My first visit to India took me from the buzzing metropolis of Bangalore to the rural hamlet of Parangani where our project is being run. I travelled to the village with Mayank, the nominated CSR representative in our Bangalore office.
What a contrast! The village is located about 2 ½ hours’ drive outside Chennai and is made up of 625 households. Of those, 275 are families of the Schedule Caste, a term given to a specific group of disadvantage people in India. They live in a hamlet separate from the main village and it is this community that we are working with. I had prepared myself for a culture shock; I had seen photographs of the village, but nothing can really prepare you for the stark contrast to our way of life.
The hamlet is mostly made up of mud hut houses with thatched roofs, often patched up with plastic agricultural bags to keep rain water out. The muddy pathways between houses are ramshackle and uneven, litter is strewn along the way and animals roam freely. Yet, the surroundings fade into the background against the welcoming and excited faces of the people who live there. The project is being driven by the women of the village and they had gathered to greet us eager to talk about the new well and toilets being built.
Whilst I take clean water for granted, the families currently have access for about 30 minutes a day from a communal hand pump and in the summer, when the water table drops, the pump dries up and they are forced to walk 3km to the nearest source.
Euromonitor has funded the building of a new borehole well to serve the hamlet. Drilled down to 500ft this will provide them with clean safe water 24 hours a day 7 days a week and has been specifically design to withstand the expected growth of the community over the next 30 years. Once operational each household will have their own distribution tap: when asked what this means to them Gulab, a spokeswomen for the group, talked about the amount of school and work that is missed collecting water, the frequent bouts of diarrhea they suffer, their inability to wash regularly, and the struggles to ensure they have enough water to drink and cook with.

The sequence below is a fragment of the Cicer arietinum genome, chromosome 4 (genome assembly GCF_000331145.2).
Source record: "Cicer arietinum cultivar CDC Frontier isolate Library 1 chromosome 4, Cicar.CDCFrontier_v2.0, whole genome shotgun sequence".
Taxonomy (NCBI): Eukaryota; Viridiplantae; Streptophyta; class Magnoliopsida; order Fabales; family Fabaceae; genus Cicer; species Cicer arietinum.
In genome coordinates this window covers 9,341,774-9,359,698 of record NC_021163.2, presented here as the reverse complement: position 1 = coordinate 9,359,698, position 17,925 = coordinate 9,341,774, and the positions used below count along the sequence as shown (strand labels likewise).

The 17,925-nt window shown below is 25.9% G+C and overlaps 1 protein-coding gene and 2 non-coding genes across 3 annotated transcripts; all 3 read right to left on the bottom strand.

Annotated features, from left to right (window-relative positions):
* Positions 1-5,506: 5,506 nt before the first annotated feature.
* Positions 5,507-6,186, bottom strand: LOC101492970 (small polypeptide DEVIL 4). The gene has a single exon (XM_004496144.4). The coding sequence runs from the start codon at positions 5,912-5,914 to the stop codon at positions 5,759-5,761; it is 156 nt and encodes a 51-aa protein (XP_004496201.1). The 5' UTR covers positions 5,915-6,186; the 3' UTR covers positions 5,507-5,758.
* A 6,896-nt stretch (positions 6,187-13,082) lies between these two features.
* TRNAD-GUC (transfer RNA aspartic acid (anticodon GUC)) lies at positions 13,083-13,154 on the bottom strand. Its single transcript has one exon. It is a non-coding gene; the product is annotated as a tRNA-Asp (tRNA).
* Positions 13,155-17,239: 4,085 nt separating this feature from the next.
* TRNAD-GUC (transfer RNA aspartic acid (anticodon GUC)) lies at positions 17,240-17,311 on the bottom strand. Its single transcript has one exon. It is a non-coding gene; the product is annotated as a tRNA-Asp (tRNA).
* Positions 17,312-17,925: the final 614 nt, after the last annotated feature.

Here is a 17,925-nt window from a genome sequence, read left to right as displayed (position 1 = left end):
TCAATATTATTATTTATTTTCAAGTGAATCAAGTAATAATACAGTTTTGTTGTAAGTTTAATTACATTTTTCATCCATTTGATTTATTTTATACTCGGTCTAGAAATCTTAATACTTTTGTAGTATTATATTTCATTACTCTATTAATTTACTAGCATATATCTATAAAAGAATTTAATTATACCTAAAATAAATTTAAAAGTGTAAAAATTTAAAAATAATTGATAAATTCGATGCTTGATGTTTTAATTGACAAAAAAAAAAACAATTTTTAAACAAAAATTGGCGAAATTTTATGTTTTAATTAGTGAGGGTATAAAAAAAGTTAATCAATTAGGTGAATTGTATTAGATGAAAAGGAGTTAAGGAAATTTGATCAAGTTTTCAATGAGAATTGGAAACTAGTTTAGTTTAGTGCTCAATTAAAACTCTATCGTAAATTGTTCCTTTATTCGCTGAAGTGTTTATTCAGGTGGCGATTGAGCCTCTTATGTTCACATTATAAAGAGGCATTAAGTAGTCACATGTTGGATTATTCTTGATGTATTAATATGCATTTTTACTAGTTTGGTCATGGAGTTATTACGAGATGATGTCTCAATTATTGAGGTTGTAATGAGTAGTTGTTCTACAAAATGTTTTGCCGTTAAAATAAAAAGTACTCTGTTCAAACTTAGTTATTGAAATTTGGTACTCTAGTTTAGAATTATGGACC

“We will no longer have to walk across fields for hours, the children will go to school, I will be able to work. Health, people won’t be ill and clothes will be washed. It means everything”.
The project is waiting for the final link: the local electricity department to increase the power supply to operate the pump – a challenging bureaucratic minefield. Taking the matter into their own hands a committee of ladies in the village held a meeting with the Electricity Board Director demanding the power supply be connected. A promise to have it sorted within weeks has been given.
The villagers in Parangani relieve themselves in the fields, bushes and open spaces surrounding their homes and as part of our funding six model toilets are being built. These will be used to demonstrate to others the health benefits and they will then be supported to seek matching government funding to build their own. Mayank and I visited Mr Sait and his wife and 3 girls, the recipients of the first toilet in the village. “I was worried about cost to begin but now I know my girls are safe and will be healthy, I am proud to have a toilet”, he told us. He also shared with us that although still very young his daughters would not be allowed to marry into a family that didn’t have a toilet!
The women in the village were quick to understand the benefits of having a toilet. For them it offers safety, security and privacy. I spoke with a lady called Saraswathi about what having a toilet means, “I don’t have to go out into the fields at night where it is not safe, anything can happen. Children are attacked by wild pigs. We will also have bathing areas and will be able to wash daily”.
As we headed back to our cars talking with the villagers about the future, I couldn’t help but smile and sense the strong positive feeling there is. In another part of the village a baby shower was being held, laughter music and celebrations rang out as we left to a chorus of “bye bye” from the children.